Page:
No. of Recommendations: 5
What trouble? You keep track of your non-deductible IRA contributions. That strikes me as some fairly basic addition that most third graders are well-equipped to handle....
I've tried to make this as complicated as I could. I still don't see an accounting nightmare. It does require the responsibility to keep track of things from year to year. The IRS even helps out with this as everything you do need to track from year to year is on Form 8606 which is a required part of your tax return any time you make a non-deductible contribution or a withdrawal from an IRA after you made a non-deductible contribution. That's one lousy piece of paper (or two if you don't print on both sides) that you have to keep track of from year to year.


It is an accounting nightmare, despite anybody's fancy handwaving that it isn't.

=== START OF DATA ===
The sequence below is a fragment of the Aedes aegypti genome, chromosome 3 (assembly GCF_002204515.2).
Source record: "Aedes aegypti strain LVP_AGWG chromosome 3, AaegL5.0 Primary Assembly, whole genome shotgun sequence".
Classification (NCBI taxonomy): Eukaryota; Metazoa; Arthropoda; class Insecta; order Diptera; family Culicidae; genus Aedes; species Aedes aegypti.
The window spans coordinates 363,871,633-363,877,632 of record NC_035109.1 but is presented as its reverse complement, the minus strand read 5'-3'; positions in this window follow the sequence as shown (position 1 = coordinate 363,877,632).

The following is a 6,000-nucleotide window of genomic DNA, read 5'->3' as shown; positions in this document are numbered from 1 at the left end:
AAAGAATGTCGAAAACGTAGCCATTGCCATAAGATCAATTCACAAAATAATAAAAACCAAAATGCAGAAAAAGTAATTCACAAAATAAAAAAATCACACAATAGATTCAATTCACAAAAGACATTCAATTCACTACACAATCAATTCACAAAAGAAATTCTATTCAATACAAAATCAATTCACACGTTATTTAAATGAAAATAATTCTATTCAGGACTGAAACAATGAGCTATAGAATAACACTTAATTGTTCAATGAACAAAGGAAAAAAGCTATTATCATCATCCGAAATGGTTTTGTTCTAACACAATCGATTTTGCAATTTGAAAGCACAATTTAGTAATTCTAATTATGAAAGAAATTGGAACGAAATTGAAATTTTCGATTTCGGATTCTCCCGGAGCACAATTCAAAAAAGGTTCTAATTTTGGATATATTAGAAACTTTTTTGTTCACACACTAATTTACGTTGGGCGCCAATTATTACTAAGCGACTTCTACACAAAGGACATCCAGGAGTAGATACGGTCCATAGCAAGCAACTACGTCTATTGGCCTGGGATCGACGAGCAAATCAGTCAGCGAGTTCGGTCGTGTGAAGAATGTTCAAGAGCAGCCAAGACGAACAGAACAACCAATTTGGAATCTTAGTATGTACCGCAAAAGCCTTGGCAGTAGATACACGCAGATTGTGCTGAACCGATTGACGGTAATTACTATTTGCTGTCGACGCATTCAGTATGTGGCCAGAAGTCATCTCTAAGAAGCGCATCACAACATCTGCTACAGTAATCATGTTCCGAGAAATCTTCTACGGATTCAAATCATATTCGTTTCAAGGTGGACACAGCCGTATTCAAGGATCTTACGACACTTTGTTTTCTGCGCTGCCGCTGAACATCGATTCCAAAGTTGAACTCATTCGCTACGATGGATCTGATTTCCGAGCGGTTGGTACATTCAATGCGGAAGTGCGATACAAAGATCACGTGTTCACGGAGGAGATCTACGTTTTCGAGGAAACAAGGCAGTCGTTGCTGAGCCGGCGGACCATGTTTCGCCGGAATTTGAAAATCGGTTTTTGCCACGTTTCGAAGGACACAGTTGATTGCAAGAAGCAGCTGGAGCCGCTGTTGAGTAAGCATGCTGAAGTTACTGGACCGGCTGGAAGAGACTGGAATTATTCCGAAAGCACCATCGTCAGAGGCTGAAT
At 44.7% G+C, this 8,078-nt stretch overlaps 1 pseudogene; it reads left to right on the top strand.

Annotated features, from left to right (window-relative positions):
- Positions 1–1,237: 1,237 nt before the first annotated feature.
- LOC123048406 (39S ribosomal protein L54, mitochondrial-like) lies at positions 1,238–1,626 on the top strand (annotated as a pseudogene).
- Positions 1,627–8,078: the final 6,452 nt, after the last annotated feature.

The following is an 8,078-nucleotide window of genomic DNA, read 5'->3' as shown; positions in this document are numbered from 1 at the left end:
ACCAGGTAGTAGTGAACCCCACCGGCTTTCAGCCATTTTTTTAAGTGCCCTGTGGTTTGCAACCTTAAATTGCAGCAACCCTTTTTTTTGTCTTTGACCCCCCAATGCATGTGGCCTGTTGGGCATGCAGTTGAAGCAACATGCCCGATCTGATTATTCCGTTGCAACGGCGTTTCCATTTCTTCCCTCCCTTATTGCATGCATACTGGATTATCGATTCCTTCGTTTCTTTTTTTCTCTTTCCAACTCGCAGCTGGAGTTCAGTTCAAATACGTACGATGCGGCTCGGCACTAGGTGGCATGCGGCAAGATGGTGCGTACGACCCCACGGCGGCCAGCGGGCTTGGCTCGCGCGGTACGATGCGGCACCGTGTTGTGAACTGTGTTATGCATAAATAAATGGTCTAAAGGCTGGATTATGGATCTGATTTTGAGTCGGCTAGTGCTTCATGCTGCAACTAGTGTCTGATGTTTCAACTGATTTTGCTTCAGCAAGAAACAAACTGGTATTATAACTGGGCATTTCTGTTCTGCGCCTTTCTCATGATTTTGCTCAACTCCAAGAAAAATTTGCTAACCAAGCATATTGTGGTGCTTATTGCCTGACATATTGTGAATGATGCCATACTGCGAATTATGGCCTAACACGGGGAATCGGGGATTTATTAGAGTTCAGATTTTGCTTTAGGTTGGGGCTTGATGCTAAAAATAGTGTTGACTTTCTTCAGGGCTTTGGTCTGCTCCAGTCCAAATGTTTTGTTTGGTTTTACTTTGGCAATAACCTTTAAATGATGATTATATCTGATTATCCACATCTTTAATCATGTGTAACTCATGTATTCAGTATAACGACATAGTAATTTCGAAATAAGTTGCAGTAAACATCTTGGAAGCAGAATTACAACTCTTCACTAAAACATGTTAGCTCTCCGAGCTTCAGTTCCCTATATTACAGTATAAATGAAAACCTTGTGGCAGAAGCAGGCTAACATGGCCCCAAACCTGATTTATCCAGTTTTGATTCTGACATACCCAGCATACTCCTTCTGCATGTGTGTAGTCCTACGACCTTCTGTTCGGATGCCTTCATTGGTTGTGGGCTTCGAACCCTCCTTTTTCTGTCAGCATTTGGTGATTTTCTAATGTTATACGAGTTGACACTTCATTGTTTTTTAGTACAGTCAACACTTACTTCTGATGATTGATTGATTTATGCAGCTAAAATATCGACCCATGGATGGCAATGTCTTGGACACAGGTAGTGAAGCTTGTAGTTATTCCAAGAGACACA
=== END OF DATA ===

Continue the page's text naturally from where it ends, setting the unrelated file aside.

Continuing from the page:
"Any 3rd grader"?? Right. How about when the 3rd grader is now 30 years later in life, has moved 5 times, born & raised 3 kids, has been laid off & hired a few times, perhaps gotten divorced & remarried, and is now in his 5th year of retirement. Oh, and it has been 20 years since the last time he has needed to file form 8606, and now realised that he probably shouldn't have tossed out all of his ancient tax forms 10 years ago.

All for a trivial benefit.
Consider the case where you've made $5,000 in non-deductible IRA contributions. But now at retirement your total IRA accounts amount to $250,000, and you have an RMD of $9124.

2% of that is non-taxable (5000 / 250000), and 98% is taxable.
Non-taxable amount is $182. Being retired and therefore in the 15% bracket, the tax savings is $27.
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